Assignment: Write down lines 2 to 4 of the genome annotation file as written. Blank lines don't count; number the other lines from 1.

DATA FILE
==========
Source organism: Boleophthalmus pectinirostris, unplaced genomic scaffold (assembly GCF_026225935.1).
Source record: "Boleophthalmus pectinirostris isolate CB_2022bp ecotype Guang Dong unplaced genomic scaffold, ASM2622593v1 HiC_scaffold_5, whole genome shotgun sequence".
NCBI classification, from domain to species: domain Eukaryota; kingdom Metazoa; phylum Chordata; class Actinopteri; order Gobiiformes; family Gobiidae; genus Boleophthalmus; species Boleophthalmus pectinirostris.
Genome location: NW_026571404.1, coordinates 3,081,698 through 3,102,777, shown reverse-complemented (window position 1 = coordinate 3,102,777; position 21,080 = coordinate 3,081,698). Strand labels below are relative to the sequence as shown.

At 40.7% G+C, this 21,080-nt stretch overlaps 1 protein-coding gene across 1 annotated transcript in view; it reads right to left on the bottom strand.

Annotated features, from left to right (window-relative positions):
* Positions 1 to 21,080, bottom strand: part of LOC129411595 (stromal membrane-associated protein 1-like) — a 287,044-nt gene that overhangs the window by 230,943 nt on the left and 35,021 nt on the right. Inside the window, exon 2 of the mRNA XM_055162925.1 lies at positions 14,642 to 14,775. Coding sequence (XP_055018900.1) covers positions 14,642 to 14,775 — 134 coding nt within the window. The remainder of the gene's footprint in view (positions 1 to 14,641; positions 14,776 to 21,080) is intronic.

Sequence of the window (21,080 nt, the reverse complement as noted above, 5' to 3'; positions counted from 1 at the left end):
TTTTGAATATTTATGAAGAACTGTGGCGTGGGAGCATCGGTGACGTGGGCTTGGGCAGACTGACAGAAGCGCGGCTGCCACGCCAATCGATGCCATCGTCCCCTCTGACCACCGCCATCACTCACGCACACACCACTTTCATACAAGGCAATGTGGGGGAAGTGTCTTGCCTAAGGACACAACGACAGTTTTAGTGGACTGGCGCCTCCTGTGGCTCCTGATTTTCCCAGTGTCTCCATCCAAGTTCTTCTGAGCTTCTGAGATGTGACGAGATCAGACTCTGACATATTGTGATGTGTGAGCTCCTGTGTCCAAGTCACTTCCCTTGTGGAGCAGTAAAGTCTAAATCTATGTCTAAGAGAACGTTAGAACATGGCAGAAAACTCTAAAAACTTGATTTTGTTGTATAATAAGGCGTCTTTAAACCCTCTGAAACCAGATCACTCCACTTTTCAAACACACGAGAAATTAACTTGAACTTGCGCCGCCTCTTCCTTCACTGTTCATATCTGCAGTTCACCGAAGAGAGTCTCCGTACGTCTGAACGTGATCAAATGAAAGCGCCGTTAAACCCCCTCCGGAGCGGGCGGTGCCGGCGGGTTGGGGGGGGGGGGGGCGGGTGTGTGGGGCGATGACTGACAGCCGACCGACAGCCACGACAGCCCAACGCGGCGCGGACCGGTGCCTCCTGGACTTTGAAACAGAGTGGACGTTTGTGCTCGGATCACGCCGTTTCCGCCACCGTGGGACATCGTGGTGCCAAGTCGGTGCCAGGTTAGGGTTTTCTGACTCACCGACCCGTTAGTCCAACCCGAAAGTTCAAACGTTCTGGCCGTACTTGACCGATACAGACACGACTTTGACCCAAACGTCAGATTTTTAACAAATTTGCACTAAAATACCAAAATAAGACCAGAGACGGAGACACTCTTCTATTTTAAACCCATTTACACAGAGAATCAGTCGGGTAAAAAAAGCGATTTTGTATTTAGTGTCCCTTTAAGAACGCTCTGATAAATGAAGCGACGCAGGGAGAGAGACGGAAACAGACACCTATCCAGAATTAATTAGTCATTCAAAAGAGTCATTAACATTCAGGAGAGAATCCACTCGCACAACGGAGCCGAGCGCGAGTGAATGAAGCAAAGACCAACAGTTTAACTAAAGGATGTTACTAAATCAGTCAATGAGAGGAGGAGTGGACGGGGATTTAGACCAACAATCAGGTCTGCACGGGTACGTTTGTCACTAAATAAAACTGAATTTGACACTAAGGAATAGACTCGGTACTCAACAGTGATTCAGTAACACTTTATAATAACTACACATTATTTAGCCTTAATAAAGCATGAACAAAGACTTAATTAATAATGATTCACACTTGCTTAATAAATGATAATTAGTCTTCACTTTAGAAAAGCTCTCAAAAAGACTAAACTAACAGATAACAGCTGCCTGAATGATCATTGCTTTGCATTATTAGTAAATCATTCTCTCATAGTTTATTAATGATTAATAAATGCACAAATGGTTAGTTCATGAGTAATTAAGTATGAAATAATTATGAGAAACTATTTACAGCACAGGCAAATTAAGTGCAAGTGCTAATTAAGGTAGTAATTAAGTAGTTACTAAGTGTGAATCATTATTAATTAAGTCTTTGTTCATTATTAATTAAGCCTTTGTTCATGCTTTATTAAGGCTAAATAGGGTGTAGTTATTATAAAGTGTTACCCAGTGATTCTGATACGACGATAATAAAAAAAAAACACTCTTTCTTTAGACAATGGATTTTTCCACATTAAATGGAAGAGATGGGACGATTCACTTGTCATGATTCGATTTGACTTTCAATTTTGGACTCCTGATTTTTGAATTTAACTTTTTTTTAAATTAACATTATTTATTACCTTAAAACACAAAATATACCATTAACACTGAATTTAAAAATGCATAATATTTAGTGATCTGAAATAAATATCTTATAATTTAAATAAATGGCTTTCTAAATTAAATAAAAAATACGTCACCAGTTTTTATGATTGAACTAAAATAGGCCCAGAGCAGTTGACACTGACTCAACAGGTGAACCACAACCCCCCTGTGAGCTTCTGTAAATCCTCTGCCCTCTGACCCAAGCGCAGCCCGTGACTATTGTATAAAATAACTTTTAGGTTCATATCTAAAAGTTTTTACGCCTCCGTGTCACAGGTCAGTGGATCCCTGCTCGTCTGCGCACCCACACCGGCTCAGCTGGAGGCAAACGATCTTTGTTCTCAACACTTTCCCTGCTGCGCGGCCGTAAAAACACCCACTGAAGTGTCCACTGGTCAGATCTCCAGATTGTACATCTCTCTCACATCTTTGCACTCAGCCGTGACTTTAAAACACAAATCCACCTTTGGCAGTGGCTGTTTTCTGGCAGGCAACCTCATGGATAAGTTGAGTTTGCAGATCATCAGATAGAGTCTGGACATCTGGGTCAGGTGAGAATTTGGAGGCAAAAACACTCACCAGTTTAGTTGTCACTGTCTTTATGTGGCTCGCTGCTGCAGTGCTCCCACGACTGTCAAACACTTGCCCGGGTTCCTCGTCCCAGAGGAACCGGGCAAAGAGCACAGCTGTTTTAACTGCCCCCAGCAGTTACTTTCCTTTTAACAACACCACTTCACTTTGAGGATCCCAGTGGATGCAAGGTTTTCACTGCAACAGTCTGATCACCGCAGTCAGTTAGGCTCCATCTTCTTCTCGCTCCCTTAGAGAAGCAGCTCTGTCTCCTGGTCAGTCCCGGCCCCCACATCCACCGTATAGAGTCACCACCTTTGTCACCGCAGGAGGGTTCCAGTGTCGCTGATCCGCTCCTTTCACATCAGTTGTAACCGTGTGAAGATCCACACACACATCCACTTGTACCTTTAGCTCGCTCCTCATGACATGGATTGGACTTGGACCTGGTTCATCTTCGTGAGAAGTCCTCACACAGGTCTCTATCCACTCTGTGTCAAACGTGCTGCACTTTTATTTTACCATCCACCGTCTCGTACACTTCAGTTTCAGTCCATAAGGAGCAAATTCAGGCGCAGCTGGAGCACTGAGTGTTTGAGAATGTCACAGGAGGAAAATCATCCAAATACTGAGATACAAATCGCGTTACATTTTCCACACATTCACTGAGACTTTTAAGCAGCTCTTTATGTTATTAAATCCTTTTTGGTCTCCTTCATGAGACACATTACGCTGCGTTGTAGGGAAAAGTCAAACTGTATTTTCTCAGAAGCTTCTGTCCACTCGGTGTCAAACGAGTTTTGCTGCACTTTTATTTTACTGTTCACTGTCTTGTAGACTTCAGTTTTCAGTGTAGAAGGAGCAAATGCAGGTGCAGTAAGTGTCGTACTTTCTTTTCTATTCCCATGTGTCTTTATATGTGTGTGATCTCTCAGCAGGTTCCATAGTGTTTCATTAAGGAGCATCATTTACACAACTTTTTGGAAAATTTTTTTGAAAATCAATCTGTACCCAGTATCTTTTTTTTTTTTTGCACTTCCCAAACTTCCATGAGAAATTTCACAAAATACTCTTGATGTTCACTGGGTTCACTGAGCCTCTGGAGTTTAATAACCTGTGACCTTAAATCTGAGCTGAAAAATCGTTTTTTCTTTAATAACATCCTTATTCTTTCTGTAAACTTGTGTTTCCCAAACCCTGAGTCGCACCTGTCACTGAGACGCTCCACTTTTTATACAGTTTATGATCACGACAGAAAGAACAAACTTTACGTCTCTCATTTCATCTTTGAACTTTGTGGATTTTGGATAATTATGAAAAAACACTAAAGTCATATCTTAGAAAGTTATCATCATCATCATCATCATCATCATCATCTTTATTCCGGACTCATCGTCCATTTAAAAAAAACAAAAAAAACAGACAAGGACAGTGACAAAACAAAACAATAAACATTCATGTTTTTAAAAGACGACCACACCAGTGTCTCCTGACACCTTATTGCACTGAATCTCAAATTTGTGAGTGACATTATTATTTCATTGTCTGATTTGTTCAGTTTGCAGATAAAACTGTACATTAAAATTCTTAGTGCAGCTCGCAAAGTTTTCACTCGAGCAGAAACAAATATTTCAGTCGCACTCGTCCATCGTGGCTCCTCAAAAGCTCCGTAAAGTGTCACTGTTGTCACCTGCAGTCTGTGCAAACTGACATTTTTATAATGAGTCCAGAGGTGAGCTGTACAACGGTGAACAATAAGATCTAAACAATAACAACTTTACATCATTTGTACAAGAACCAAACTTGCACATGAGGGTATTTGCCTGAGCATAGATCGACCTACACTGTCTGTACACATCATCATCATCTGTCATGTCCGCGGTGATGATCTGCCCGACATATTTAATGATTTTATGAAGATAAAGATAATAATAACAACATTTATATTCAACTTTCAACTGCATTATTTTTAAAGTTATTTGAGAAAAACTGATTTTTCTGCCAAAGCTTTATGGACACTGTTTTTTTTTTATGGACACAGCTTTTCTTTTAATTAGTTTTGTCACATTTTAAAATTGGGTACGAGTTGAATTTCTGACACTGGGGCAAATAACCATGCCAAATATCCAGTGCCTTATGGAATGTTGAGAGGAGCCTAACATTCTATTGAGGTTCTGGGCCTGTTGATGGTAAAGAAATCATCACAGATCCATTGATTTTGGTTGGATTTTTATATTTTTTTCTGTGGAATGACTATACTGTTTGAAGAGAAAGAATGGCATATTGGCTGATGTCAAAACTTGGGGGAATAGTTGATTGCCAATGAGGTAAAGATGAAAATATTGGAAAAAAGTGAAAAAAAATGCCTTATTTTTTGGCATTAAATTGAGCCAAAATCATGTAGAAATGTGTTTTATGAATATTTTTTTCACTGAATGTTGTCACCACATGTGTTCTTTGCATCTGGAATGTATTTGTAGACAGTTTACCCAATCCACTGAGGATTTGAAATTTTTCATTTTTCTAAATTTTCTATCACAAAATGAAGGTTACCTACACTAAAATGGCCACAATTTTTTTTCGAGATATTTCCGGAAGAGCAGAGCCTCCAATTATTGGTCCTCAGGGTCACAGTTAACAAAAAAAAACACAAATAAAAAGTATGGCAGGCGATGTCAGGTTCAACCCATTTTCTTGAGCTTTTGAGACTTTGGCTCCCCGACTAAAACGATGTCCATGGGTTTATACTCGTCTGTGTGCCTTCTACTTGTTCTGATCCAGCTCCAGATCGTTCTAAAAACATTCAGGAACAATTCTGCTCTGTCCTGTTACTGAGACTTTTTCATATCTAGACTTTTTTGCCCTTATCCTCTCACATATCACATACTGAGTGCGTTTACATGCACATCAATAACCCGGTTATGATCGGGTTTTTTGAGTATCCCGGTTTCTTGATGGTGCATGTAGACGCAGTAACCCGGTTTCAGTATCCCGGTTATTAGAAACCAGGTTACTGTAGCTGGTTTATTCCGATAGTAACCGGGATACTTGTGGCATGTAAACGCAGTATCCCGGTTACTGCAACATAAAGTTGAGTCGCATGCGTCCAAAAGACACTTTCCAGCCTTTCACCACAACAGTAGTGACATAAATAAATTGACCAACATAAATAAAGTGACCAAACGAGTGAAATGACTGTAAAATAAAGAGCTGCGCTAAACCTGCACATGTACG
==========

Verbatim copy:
Source record: "Boleophthalmus pectinirostris isolate CB_2022bp ecotype Guang Dong unplaced genomic scaffold, ASM2622593v1 HiC_scaffold_5, whole genome shotgun sequence".
NCBI classification, from domain to species: domain Eukaryota; kingdom Metazoa; phylum Chordata; class Actinopteri; order Gobiiformes; family Gobiidae; genus Boleophthalmus; species Boleophthalmus pectinirostris.
Genome location: NW_026571404.1, coordinates 3,081,698 through 3,102,777, shown reverse-complemented (window position 1 = coordinate 3,102,777; position 21,080 = coordinate 3,081,698). Strand labels below are relative to the sequence as shown.